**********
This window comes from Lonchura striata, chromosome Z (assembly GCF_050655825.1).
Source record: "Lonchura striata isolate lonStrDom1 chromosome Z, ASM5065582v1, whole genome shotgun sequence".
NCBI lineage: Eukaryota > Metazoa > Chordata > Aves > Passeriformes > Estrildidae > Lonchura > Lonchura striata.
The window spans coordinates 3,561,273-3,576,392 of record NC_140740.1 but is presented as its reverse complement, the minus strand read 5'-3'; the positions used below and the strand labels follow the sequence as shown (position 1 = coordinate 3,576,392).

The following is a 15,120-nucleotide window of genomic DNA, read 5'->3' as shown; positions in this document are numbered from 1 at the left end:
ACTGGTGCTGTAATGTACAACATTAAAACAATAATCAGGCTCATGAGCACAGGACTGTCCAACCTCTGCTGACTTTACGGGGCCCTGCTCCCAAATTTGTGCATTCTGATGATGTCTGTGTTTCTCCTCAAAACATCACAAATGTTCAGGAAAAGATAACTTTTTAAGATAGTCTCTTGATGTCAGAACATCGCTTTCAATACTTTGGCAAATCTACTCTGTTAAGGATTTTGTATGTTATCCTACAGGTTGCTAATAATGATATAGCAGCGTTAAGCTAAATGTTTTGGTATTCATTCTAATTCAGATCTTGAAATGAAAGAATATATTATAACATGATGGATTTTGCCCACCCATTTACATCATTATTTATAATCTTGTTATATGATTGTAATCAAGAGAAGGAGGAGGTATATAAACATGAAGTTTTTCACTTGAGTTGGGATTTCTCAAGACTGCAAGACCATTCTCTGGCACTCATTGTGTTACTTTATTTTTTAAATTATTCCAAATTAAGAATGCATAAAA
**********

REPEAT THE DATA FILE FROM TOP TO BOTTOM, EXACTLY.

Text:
This window comes from Lonchura striata, chromosome Z (assembly GCF_050655825.1).
Source record: "Lonchura striata isolate lonStrDom1 chromosome Z, ASM5065582v1, whole genome shotgun sequence".
NCBI lineage: Eukaryota > Metazoa > Chordata > Aves > Passeriformes > Estrildidae > Lonchura > Lonchura striata.
The window spans coordinates 3,561,273-3,576,392 of record NC_140740.1 but is presented as its reverse complement, the minus strand read 5'-3'; the positions used below and the strand labels follow the sequence as shown (position 1 = coordinate 3,576,392).

The following is a 15,120-nucleotide window of genomic DNA, read 5'->3' as shown; positions in this document are numbered from 1 at the left end:
ACTGGTGCTGTAATGTACAACATTAAAACAATAATCAGGCTCATGAGCACAGGACTGTCCAACCTCTGCTGACTTTACGGGGCCCTGCTCCCAAATTTGTGCATTCTGATGATGTCTGTGTTTCTCCTCAAAACATCACAAATGTTCAGGAAAAGATAACTTTTTAAGATAGTCTCTTGATGTCAGAACATCGCTTTCAATACTTTGGCAAATCTACTCTGTTAAGGATTTTGTATGTTATCCTACAGGTTGCTAATAATGATATAGCAGCGTTAAGCTAAATGTTTTGGTATTCATTCTAATTCAGATCTTGAAATGAAAGAATATATTATAACATGATGGATTTTGCCCACCCATTTACATCATTATTTATAATCTTGTTATATGATTGTAATCAAGAGAAGGAGGAGGTATATAAACATGAAGTTTTTCACTTGAGTTGGGATTTCTCAAGACTGCAAGACCATTCTCTGGCACTCATTGTGTTACTTTATTTTTTAAATTATTCCAAATTAAGAATGCATAAAA